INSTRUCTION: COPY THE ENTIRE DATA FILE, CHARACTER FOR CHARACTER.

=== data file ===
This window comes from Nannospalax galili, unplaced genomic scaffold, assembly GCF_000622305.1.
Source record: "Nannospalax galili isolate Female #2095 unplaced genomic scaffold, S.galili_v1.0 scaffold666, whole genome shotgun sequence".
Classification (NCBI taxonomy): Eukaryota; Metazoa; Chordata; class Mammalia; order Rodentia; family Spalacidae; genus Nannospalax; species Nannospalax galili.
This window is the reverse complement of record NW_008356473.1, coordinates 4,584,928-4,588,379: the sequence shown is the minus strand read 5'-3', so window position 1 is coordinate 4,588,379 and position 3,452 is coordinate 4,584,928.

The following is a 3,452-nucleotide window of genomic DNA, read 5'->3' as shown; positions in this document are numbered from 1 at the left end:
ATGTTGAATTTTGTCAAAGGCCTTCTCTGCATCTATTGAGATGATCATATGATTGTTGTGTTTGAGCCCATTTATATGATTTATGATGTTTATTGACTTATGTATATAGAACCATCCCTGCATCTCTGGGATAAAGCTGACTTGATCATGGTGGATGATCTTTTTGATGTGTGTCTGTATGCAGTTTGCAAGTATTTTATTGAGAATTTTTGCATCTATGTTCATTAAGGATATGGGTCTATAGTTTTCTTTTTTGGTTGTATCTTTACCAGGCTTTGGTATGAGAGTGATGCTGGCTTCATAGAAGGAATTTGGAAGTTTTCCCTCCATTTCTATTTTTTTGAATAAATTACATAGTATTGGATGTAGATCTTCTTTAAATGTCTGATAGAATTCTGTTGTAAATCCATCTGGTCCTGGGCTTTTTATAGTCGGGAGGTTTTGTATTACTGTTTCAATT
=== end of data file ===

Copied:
This window comes from Nannospalax galili, unplaced genomic scaffold, assembly GCF_000622305.1.
Source record: "Nannospalax galili isolate Female #2095 unplaced genomic scaffold, S.galili_v1.0 scaffold666, whole genome shotgun sequence".
Classification (NCBI taxonomy): Eukaryota; Metazoa; Chordata; class Mammalia; order Rodentia; family Spalacidae; genus Nannospalax; species Nannospalax galili.
This window is the reverse complement of record NW_008356473.1, coordinates 4,584,928-4,588,379: the sequence shown is the minus strand read 5'-3', so window position 1 is coordinate 4,588,379 and position 3,452 is coordinate 4,584,928.

The following is a 3,452-nucleotide window of genomic DNA, read 5'->3' as shown; positions in this document are numbered from 1 at the left end:
ATGTTGAATTTTGTCAAAGGCCTTCTCTGCATCTATTGAGATGATCATATGATTGTTGTGTTTGAGCCCATTTATATGATTTATGATGTTTATTGACTTATGTATATAGAACCATCCCTGCATCTCTGGGATAAAGCTGACTTGATCATGGTGGATGATCTTTTTGATGTGTGTCTGTATGCAGTTTGCAAGTATTTTATTGAGAATTTTTGCATCTATGTTCATTAAGGATATGGGTCTATAGTTTTCTTTTTTGGTTGTATCTTTACCAGGCTTTGGTATGAGAGTGATGCTGGCTTCATAGAAGGAATTTGGAAGTTTTCCCTCCATTTCTATTTTTTTGAATAAATTACATAGTATTGGATGTAGATCTTCTTTAAATGTCTGATAGAATTCTGTTGTAAATCCATCTGGTCCTGGGCTTTTTATAGTCGGGAGGTTTTGTATTACTGTTTCAATT